To learn about specific Counts of Toulouse, click on one of the names at the bottom of this page. Names are listed in chronological order, with a digression on the Counts of Tripoli, close relatives of the House of Toulouse.
After the Visigothic Kings of Aquitaine (409 - 508) whose capital was Toulouse, the Merovingian kings were Kings and Dukes of Aquitaine and Dukes of Toulouse. The Carolingians appointed Counts of Toulouse between 790 and 848:
This marks the start of the hereditary House of Toulouse. The hereditary Counts of Toulouse ruled the city of Toulouse and its surrounding County from the late 9th century until 1270. They and other family members were also at various times Counts of Quercy, Rouergue, Albi, and Nîmes, and Marquis of Gothia and Provence. Raymond IV founded the crusader County of Tripoli, and his descendants were counts there. The hereditary counts are:
- Bernard of Septimania, assassinated in 844
- Freddon (d. 852)
- Raymond I (852-862)
- Bernard (862-872)
- Eudes (872-919)
- Raymond II (919-924)
- Raymond III Pons (924 - ~950)
- Raymond IV (~950 - 961)
- Hugh (961-972)
- Raymond (972-978) Recent research has revealed this previously unknown count, which solves the problem of the otherwise extraordinary lifespan of William Tallifer; this should of course call for the renumbering the succeeding Raymonds, though this is not usually done as it risks adding to the confusion.]
- William III Tallifer (d. 1037)
- Pons (1037-~1061)
- William IV (~1061-~1093)
- Raymond IV (~1093-1095)
- Bertrand (1095-1112)
- Alphons Jordan (1112-1148)
- Raymond V (1148-1194)
- Raymond VI (1194-1222)
- Raymond VII (1222-1249)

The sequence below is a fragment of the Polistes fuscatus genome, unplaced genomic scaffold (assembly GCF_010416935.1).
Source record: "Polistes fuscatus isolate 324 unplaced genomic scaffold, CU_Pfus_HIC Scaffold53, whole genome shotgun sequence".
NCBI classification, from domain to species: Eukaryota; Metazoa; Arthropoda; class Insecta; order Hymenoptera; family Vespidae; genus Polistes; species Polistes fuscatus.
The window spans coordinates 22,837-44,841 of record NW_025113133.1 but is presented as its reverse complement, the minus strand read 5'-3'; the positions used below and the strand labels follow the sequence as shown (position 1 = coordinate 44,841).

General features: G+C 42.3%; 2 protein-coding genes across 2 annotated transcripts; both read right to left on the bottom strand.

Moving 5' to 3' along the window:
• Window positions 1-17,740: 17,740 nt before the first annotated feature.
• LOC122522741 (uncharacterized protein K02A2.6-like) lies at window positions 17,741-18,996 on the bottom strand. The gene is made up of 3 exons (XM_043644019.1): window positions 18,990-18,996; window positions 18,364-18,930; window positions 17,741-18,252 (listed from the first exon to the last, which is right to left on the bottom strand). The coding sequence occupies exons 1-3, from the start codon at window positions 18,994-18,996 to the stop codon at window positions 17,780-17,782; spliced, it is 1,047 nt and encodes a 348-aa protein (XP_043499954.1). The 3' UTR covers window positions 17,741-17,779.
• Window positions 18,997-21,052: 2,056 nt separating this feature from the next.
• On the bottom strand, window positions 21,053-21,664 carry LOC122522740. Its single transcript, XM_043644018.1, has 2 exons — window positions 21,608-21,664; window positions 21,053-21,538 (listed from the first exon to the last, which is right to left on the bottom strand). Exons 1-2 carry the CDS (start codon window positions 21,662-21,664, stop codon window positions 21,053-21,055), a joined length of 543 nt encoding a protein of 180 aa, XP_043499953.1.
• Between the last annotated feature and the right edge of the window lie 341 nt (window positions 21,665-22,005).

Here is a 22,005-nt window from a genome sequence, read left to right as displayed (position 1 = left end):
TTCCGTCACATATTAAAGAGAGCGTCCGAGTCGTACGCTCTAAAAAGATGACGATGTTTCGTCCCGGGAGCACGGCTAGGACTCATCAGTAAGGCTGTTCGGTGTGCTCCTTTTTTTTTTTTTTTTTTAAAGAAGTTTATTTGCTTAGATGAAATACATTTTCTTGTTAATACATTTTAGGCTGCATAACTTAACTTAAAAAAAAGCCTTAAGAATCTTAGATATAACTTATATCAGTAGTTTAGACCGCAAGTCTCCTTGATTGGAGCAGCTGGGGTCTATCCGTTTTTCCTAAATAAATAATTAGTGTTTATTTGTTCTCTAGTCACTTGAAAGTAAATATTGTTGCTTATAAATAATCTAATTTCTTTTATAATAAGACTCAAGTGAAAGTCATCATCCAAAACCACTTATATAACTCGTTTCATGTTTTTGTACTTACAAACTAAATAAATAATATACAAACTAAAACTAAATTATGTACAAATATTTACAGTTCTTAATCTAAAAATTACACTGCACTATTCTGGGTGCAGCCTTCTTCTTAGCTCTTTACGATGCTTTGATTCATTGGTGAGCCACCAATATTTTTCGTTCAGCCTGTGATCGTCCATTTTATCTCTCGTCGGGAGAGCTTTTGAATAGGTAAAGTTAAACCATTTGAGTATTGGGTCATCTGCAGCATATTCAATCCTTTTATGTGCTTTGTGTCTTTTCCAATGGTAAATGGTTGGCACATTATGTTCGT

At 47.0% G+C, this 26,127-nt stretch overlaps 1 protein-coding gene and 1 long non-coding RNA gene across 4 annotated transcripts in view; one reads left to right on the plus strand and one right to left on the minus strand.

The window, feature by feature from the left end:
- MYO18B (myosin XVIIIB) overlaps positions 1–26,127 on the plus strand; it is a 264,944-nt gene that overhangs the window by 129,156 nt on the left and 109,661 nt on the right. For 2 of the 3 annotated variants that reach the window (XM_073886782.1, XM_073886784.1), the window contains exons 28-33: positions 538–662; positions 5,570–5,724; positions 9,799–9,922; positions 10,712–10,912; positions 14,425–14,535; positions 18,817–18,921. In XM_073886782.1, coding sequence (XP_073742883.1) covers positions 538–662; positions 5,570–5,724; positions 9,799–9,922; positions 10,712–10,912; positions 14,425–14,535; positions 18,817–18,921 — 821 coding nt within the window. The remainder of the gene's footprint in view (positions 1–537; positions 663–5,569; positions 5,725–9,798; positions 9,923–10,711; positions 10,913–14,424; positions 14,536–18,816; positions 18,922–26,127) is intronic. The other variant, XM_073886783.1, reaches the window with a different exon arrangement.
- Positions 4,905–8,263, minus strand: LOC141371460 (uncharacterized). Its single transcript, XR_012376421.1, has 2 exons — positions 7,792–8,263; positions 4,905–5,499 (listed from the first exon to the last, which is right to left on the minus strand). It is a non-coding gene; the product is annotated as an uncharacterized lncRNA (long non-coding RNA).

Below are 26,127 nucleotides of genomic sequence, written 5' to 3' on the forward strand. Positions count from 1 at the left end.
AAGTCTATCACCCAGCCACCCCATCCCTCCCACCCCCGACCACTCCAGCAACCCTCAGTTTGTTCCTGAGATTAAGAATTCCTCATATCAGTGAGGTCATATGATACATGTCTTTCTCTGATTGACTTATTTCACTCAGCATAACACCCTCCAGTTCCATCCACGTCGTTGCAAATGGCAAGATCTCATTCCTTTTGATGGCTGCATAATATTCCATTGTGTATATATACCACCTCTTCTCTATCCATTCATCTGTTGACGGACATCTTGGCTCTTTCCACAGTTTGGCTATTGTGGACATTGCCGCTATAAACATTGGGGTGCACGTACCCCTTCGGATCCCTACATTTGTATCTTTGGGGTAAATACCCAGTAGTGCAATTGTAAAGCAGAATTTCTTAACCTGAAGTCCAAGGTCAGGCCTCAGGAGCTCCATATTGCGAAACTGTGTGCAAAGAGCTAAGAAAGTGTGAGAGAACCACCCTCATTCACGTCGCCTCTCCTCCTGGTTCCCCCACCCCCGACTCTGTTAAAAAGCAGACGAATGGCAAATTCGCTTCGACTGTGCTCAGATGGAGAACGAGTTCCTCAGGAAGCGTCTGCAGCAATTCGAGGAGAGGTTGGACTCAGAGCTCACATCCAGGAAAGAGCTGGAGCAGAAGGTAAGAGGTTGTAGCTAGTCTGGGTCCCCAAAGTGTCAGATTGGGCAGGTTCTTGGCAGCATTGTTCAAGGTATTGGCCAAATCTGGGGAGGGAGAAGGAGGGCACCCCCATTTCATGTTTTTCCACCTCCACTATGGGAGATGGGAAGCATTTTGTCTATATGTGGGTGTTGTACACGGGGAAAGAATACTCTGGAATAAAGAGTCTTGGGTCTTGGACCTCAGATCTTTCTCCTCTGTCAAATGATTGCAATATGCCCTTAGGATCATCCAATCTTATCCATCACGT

- Jeanne of Toulouse & Alphonse of Poitiers (1249-1271) At this point Toulouse passed to the Crown of France, by the terms of the Treaty of Languedoc.
At the time of the outbreak of the Cathar wars, the ruler was Raymond VI. In many ways, the Counts of Toulouse of this period were model rulers. They were far more liberal and tolerant than their more conventionally Catholic royal peers. They declined to discriminate against Jews, Cathars or other religious dissidents. Learning and literacy flourished in their lands. Women enjoyed much greater freedom than elsewhere in Christendom, and the High Culture of the troubadours was actively encouraged.
As a great cross-roads of Europe, merchants brought wealth to the area, and cities were allowed to set up fledgling municipal governments, based on the old Roman city states with democratically elected consuls (capitouls as they are still called in Toulouse).
Every one of these innovations invited the condemnation of the Roman Church, ultimately causing a religious war, the fall of the House of Toulouse and the extinction of their line.
Despite the best efforts of the Church, the Saint-Gilles family never lost the respect of the people of the Languedoc. Both Raymond VI and Raymond VII had been publicly humiliated, stripped to the waist, flogged and excommunicated. Yet the people still flocked to kiss the hem of their robes. It is perhaps an echo of this respect that their heraldic device may still be seen everywhere that they ruled, eight hundred years ago.